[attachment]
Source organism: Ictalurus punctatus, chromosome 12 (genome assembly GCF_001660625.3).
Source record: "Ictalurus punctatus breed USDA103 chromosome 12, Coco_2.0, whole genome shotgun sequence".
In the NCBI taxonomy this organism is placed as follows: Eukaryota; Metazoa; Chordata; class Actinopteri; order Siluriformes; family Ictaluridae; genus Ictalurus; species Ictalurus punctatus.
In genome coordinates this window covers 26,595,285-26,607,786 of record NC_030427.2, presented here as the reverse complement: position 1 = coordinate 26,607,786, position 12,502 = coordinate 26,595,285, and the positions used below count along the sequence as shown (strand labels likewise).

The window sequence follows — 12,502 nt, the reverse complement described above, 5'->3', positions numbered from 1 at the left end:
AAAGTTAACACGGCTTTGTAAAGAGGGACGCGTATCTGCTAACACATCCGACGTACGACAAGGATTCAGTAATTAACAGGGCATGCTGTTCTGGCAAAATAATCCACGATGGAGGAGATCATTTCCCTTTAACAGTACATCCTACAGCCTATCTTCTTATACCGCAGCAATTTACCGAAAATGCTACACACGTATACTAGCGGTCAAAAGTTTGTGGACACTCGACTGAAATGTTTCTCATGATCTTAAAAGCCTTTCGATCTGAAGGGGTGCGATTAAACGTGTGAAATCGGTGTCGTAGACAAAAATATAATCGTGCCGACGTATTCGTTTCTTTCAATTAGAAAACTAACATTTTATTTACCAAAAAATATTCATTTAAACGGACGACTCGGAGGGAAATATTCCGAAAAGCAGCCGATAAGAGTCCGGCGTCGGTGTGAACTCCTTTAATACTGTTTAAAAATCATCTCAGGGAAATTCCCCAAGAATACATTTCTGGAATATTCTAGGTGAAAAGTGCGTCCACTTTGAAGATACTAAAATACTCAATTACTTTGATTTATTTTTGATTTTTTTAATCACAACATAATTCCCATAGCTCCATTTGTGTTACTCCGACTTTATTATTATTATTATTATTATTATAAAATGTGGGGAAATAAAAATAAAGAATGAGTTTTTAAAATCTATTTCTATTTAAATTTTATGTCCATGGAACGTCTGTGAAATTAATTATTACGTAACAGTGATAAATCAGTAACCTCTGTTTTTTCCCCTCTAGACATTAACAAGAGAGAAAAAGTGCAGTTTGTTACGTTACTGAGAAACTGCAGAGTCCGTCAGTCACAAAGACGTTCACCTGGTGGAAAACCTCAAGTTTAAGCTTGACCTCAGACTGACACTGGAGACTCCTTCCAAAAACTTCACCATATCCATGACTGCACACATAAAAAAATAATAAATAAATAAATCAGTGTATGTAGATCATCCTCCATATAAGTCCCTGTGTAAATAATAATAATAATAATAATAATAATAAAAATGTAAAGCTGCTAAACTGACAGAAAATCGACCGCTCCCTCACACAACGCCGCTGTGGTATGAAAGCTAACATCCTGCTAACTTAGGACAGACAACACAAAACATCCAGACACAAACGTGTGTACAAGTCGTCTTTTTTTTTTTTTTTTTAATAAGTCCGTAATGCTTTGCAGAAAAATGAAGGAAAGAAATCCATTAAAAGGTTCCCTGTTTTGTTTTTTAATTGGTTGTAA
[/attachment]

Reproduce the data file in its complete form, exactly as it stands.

Source organism: Ictalurus punctatus, chromosome 12 (genome assembly GCF_001660625.3).
Source record: "Ictalurus punctatus breed USDA103 chromosome 12, Coco_2.0, whole genome shotgun sequence".
In the NCBI taxonomy this organism is placed as follows: Eukaryota; Metazoa; Chordata; class Actinopteri; order Siluriformes; family Ictaluridae; genus Ictalurus; species Ictalurus punctatus.
In genome coordinates this window covers 26,595,285-26,607,786 of record NC_030427.2, presented here as the reverse complement: position 1 = coordinate 26,607,786, position 12,502 = coordinate 26,595,285, and the positions used below count along the sequence as shown (strand labels likewise).

The window sequence follows — 12,502 nt, the reverse complement described above, 5'->3', positions numbered from 1 at the left end:
AAAGTTAACACGGCTTTGTAAAGAGGGACGCGTATCTGCTAACACATCCGACGTACGACAAGGATTCAGTAATTAACAGGGCATGCTGTTCTGGCAAAATAATCCACGATGGAGGAGATCATTTCCCTTTAACAGTACATCCTACAGCCTATCTTCTTATACCGCAGCAATTTACCGAAAATGCTACACACGTATACTAGCGGTCAAAAGTTTGTGGACACTCGACTGAAATGTTTCTCATGATCTTAAAAGCCTTTCGATCTGAAGGGGTGCGATTAAACGTGTGAAATCGGTGTCGTAGACAAAAATATAATCGTGCCGACGTATTCGTTTCTTTCAATTAGAAAACTAACATTTTATTTACCAAAAAATATTCATTTAAACGGACGACTCGGAGGGAAATATTCCGAAAAGCAGCCGATAAGAGTCCGGCGTCGGTGTGAACTCCTTTAATACTGTTTAAAAATCATCTCAGGGAAATTCCCCAAGAATACATTTCTGGAATATTCTAGGTGAAAAGTGCGTCCACTTTGAAGATACTAAAATACTCAATTACTTTGATTTATTTTTGATTTTTTTAATCACAACATAATTCCCATAGCTCCATTTGTGTTACTCCGACTTTATTATTATTATTATTATTATTATAAAATGTGGGGAAATAAAAATAAAGAATGAGTTTTTAAAATCTATTTCTATTTAAATTTTATGTCCATGGAACGTCTGTGAAATTAATTATTACGTAACAGTGATAAATCAGTAACCTCTGTTTTTTCCCCTCTAGACATTAACAAGAGAGAAAAAGTGCAGTTTGTTACGTTACTGAGAAACTGCAGAGTCCGTCAGTCACAAAGACGTTCACCTGGTGGAAAACCTCAAGTTTAAGCTTGACCTCAGACTGACACTGGAGACTCCTTCCAAAAACTTCACCATATCCATGACTGCACACATAAAAAAATAATAAATAAATAAATCAGTGTATGTAGATCATCCTCCATATAAGTCCCTGTGTAAATAATAATAATAATAATAATAATAATAAAAATGTAAAGCTGCTAAACTGACAGAAAATCGACCGCTCCCTCACACAACGCCGCTGTGGTATGAAAGCTAACATCCTGCTAACTTAGGACAGACAACACAAAACATCCAGACACAAACGTGTGTACAAGTCGTCTTTTTTTTTTTTTTTTTAATAAGTCCGTAATGCTTTGCAGAAAAATGAAGGAAAGAAATCCATTAAAAGGTTCCCTGTTTTGTTTTTTAATTGGTTGTAA